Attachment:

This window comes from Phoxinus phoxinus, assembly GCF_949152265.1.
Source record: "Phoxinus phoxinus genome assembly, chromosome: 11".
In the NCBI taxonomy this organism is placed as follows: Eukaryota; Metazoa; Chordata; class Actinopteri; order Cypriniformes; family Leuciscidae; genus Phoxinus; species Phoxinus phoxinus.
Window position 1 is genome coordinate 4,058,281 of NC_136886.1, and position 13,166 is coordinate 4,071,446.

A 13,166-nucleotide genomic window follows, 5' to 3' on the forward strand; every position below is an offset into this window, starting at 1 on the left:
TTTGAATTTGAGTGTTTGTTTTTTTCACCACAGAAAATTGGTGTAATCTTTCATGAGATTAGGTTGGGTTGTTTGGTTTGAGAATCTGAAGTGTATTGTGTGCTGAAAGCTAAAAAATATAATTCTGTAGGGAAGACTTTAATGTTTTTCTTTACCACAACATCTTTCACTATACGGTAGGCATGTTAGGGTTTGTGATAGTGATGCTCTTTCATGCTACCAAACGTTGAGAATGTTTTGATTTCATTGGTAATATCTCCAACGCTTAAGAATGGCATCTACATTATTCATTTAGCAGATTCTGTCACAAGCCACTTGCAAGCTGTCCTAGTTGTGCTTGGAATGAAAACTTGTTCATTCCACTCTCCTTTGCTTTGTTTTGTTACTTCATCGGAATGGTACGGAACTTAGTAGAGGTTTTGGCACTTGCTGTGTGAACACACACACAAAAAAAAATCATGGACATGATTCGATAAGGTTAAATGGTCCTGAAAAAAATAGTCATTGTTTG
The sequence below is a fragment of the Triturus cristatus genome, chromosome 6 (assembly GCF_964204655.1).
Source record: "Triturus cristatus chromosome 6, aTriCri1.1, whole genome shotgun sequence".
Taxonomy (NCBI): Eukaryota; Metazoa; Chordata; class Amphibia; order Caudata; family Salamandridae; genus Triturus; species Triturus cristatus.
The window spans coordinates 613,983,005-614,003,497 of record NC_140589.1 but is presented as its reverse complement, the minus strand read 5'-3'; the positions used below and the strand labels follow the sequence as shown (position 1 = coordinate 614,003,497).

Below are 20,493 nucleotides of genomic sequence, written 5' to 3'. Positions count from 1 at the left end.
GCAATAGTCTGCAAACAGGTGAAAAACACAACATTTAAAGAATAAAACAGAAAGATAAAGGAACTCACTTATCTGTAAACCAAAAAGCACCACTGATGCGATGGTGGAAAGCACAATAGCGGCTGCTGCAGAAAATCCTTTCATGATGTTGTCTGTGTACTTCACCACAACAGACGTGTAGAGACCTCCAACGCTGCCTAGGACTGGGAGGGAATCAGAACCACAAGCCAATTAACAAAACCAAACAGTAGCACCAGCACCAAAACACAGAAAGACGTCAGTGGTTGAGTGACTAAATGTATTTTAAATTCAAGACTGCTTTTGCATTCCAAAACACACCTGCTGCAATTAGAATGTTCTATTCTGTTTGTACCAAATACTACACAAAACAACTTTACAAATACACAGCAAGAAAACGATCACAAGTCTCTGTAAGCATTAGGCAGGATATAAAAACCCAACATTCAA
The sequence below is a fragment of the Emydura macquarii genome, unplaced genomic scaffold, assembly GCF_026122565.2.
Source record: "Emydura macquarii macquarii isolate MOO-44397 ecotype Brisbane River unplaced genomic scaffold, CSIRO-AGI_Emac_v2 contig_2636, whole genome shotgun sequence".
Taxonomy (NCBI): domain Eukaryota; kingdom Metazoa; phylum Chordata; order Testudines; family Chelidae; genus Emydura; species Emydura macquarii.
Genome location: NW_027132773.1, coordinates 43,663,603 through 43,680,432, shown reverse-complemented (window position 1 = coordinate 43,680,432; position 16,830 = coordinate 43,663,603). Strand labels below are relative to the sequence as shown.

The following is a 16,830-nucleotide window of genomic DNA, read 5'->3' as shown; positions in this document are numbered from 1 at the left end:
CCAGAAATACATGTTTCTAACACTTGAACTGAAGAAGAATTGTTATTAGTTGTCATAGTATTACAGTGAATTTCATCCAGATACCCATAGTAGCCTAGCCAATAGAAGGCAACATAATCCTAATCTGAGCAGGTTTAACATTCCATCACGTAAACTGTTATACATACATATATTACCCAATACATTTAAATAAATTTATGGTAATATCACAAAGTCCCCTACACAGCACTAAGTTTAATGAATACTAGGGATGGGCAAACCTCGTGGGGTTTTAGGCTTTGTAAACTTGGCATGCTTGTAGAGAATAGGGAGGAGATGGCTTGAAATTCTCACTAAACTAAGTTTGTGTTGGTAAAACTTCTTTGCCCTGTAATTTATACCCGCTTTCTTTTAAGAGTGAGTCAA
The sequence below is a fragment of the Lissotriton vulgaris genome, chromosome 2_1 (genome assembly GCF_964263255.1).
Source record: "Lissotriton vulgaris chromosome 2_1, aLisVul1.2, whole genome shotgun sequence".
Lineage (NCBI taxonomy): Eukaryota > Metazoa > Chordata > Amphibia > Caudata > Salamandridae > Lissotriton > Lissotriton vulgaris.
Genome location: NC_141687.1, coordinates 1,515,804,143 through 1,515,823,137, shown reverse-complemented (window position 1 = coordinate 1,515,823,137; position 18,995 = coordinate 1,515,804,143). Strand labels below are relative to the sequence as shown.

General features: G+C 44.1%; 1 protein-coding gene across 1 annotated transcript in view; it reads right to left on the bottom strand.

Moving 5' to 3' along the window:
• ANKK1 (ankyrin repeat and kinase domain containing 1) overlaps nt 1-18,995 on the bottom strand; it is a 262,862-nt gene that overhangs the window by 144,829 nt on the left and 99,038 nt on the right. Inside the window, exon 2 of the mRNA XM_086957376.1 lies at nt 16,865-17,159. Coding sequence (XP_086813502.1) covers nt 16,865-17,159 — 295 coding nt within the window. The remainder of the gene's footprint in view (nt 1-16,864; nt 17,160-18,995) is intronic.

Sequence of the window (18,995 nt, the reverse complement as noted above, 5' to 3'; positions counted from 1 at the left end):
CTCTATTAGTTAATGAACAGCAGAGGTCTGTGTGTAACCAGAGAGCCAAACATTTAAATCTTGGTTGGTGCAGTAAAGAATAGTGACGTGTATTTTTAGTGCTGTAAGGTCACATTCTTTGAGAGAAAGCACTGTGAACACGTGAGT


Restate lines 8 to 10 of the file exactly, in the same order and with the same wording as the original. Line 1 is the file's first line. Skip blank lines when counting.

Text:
Source record: "Triturus cristatus chromosome 6, aTriCri1.1, whole genome shotgun sequence".
Taxonomy (NCBI): Eukaryota; Metazoa; Chordata; class Amphibia; order Caudata; family Salamandridae; genus Triturus; species Triturus cristatus.
The window spans coordinates 613,983,005-614,003,497 of record NC_140589.1 but is presented as its reverse complement, the minus strand read 5'-3'; the positions used below and the strand labels follow the sequence as shown (position 1 = coordinate 614,003,497).